Financial Professionals

October 25th, 2023

What Ballooning Deficits Mean For The Economy And Markets

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Are Ballooning Deficits a Problem for the Economy and Markets?

Rising deficits have been a major story in the headlines recently, and for good reason. According to the Congressional Budget Office, the gap between spending and revenue was $1.7 trillion in fiscal year 2023, which means the deficit grew by $300 billion year-over-year—even as the economy was expanding.1

Federal budget deficits keep growing

Source: Federal Reserve Bank of St. Louis2

The on-again off-again student debt cancellation program resulted in some distortions to deficit calculations. In 2022, student debt cancellations resulted in a $300+ billion addition to the deficit, but following the Supreme Court decision that ruled the program unconstitutional, Treasury accounted for those dollars as a spending cut in 2023. Even still, accounting for these quirks, the federal deficit was more than 7% of GDP in fiscal 2023. Rarely do we see deficits this large during an economic expansion.

Without legislation to curb spending or raise revenues, some estimates show U.S. debt rising from 96% to 123% of GDP over the next 10 years. Nearly all of the increase would be driven by the primary deficit.

Last week, I argued that stronger-than-expected economic growth was putting upward pressure on interest rates, but I also cited growing deficits as a factor to monitor. The U.S. Treasury Department announced over the summer that it would gradually increase the size of its debt auctions to account for the increased spending, which led to some jitters over whether the market could absorb all of the new debt without demanding higher interest rates.

As I wrote last week, the latest Treasury bond auctions show that the market is indeed absorbing new issuance with little issue, and foreign holdings of U.S. debt are up over $500 billion since October 2022 and approaching an all-time high. It may not be a major issue now, but if deficits only continue to rise from here, debt issuance will need to go up too—and the market’s appetite for U.S. Treasury bonds isn’t infinite. Rates would need to go up, too.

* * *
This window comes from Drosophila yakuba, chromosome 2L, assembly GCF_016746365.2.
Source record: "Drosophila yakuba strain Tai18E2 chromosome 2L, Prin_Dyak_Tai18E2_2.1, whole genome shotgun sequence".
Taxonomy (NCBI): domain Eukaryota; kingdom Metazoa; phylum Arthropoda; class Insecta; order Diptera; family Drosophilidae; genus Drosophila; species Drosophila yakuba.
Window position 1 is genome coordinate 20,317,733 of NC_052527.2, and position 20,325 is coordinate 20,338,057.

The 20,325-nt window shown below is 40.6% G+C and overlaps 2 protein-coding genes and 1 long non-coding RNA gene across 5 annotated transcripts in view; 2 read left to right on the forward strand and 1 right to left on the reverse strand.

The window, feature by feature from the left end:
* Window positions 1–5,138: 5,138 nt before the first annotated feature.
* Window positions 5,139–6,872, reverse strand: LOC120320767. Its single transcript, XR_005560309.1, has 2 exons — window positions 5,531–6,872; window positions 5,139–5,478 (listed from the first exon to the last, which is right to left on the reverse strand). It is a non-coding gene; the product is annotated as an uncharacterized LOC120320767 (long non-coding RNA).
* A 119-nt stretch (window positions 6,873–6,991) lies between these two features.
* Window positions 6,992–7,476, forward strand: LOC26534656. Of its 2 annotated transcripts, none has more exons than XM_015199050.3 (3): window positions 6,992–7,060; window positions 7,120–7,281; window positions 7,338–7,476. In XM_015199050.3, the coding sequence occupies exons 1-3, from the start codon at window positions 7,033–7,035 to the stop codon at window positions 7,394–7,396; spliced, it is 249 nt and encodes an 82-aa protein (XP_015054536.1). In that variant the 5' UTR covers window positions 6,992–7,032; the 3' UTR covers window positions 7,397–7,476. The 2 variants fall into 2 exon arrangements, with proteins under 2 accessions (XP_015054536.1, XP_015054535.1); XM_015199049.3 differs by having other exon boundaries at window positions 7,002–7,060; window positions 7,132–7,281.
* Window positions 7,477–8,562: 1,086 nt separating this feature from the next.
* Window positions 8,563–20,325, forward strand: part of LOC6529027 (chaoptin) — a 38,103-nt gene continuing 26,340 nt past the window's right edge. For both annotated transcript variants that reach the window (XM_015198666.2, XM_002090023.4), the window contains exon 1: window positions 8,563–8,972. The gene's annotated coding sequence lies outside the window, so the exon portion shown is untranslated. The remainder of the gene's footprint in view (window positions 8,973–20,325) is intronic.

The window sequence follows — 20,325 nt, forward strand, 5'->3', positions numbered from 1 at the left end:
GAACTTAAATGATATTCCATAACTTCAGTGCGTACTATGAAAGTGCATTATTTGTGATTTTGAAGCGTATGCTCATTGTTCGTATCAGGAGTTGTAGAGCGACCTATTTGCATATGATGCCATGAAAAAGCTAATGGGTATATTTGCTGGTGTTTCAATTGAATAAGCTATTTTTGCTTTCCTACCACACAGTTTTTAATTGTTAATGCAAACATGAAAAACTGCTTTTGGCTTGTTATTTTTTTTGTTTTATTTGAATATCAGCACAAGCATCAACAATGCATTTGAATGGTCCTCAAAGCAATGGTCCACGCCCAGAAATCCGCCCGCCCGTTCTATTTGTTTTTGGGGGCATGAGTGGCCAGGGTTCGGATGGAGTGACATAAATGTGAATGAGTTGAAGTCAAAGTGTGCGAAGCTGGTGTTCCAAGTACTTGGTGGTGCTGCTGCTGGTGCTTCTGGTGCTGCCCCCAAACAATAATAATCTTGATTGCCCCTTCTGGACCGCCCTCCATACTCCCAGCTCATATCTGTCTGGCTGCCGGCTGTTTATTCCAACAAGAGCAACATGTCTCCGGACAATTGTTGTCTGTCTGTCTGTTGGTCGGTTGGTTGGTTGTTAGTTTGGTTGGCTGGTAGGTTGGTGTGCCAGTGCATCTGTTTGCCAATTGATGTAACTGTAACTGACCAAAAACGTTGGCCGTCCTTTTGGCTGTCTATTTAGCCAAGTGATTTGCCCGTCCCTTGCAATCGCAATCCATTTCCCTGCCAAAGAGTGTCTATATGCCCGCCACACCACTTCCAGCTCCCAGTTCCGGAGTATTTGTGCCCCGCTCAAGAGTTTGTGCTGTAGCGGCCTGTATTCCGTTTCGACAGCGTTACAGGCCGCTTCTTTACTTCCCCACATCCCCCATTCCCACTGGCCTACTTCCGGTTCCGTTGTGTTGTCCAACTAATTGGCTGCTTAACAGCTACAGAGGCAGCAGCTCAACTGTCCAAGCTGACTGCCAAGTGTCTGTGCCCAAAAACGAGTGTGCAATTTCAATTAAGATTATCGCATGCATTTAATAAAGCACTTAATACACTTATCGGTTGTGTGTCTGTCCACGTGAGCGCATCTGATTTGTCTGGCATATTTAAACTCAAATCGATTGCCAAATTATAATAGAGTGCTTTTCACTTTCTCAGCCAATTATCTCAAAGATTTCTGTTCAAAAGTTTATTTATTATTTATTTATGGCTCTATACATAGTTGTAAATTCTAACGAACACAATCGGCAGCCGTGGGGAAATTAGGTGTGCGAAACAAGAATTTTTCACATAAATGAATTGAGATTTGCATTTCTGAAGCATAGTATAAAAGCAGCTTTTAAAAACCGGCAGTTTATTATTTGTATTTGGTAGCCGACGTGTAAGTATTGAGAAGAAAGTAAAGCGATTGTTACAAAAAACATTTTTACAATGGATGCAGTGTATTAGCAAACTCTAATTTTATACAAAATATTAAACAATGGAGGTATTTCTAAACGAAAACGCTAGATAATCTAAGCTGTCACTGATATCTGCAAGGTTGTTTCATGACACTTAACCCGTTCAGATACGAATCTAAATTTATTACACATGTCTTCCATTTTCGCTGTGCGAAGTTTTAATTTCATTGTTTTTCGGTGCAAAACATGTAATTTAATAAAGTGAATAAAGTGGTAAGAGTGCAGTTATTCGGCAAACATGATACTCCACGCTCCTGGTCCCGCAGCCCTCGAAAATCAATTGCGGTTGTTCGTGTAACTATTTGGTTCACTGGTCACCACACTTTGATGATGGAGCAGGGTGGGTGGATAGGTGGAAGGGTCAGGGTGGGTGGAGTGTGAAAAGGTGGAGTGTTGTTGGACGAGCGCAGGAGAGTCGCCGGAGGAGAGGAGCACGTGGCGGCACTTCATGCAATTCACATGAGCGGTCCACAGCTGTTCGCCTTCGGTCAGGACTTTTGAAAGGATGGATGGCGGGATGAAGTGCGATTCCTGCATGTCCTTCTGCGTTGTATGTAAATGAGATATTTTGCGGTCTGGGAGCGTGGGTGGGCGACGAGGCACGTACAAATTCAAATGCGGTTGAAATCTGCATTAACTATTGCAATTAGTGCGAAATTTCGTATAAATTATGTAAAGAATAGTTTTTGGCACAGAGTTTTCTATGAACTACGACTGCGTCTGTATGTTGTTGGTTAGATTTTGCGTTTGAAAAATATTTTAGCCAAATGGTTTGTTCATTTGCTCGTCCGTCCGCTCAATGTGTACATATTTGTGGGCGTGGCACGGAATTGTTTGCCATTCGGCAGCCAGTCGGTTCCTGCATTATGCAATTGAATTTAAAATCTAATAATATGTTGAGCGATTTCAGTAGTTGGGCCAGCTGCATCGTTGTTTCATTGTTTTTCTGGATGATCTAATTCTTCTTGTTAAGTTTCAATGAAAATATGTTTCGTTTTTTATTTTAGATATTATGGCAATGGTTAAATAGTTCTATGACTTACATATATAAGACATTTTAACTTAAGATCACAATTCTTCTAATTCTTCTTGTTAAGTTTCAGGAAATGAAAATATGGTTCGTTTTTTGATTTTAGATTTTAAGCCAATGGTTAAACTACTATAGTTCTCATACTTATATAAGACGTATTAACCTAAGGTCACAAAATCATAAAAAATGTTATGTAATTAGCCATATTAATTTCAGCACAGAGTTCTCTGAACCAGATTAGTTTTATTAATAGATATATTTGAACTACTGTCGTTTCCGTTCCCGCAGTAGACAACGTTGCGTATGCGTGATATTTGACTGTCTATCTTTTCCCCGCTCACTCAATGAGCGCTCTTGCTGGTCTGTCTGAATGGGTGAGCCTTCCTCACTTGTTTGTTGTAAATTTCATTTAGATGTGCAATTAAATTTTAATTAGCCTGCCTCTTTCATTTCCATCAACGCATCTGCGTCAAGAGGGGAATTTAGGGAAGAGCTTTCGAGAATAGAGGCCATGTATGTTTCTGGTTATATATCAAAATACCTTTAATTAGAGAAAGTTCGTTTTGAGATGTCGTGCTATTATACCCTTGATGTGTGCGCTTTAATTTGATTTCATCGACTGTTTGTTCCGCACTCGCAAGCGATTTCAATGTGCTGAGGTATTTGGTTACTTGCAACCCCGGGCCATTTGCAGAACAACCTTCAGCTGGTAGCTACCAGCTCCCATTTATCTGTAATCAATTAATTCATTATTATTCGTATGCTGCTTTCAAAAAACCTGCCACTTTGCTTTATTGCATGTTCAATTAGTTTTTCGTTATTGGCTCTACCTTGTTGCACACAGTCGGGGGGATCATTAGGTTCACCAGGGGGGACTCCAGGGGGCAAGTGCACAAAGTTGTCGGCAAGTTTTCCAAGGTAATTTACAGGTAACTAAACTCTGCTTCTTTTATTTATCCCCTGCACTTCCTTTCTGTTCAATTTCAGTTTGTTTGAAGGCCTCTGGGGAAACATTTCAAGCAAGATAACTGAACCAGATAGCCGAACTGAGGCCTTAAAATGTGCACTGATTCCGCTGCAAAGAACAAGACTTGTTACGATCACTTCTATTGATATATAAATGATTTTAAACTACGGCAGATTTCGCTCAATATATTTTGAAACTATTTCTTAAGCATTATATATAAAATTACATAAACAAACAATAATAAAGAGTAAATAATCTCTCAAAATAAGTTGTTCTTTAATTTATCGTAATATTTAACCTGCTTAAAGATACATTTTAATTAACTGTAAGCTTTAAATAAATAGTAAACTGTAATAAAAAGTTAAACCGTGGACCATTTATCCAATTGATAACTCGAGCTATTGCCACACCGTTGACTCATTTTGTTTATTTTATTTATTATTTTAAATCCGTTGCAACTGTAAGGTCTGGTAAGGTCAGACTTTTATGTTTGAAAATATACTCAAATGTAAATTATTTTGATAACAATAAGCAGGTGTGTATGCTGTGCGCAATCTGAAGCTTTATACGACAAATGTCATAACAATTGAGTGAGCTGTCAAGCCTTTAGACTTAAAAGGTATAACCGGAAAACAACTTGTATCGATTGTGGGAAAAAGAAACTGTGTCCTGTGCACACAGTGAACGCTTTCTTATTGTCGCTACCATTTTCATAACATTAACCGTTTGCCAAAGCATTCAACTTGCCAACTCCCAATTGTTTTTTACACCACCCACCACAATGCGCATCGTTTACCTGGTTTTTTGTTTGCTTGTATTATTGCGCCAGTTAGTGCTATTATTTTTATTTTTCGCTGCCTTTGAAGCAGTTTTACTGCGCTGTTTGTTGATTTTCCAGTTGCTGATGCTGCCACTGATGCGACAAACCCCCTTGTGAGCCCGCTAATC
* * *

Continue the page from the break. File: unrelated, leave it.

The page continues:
For now, it’s important to scale the deficit issue and think about it in relative terms when considering the economic and market impact. To do that, the key data point to hone in on is how much the U.S. government is paying for its debt, i.e., interest costs as a percent of GDP. Interest payments – looked at in a vacuum – point to ballooning costs, with Treasury spending $711 billion in interest payments in 2023 compared to $177 billion in 2022. Higher rates are playing a central role, and the issue could get costlier going forward as more than half of government debt matures in less than three years. If rates stay elevated, this debt will become significantly more expensive.

If we look at interest payments as a percent of GDP, however, the situation looks a bit less alarming. As seen in the chart below, high rates in the late 1970s and early 1980s pushed interest costs as a percent of GDP to levels much higher than we’re seeing today, and the U.S. economy managed to work its way through it—though not without some turbulence along the way.

Federal debt interest payments as a percent of GDP

Source: Federal Reserve Bank of St. Louis3

Bottom Line for Investors

The upshot looking forward is that higher interest costs on U.S. debt could result in a greater appetite for fiscal tightening. Ongoing congressional gridlock and an upcoming presidential election may not make deficit reduction legislation likely in the coming year, but history suggests Congress may soon view it as an economic imperative. The elevated interest expenses cited above in the chart led to several rounds of deficit reduction legislation in the mid-1980s and in the years following, which ultimately resulted in a budget surplus in the mid-1990s. A key motivation for deficit reduction during that period was that ballooning interest payments were “crowding out” other more productive—or at least more popular—areas of spending. We could see this scenario play out again soon.

No administration wants to accept the reality that spending needs to go down and taxes need to go up, or at least economic growth needs to accelerate swiftly (which would result in higher tax revenues) without additional deficit spending. However, recent history suggests the market will respond accordingly if fiscal policy heads in the wrong direction. Last fall, a new government in the U.K. proposed a tax cut amid rising spending and inflation, and British bond yields surged immediately. The proposal was scrapped within a few days.

Disclosure

1 Wall Street Journal. October 5, 2023. https://www.wsj.com/economy/central-banking/rising-interest-rates-mean-deficits-finally-matter-74249719

2 Fred Economic Data. September 13, 2023. https://fred.stlouisfed.org/series/MTSDS133FMS#

3 Fred Economic Data. September 28, 2023. https://fred.stlouisfed.org/series/A091RC1Q027SBEA#



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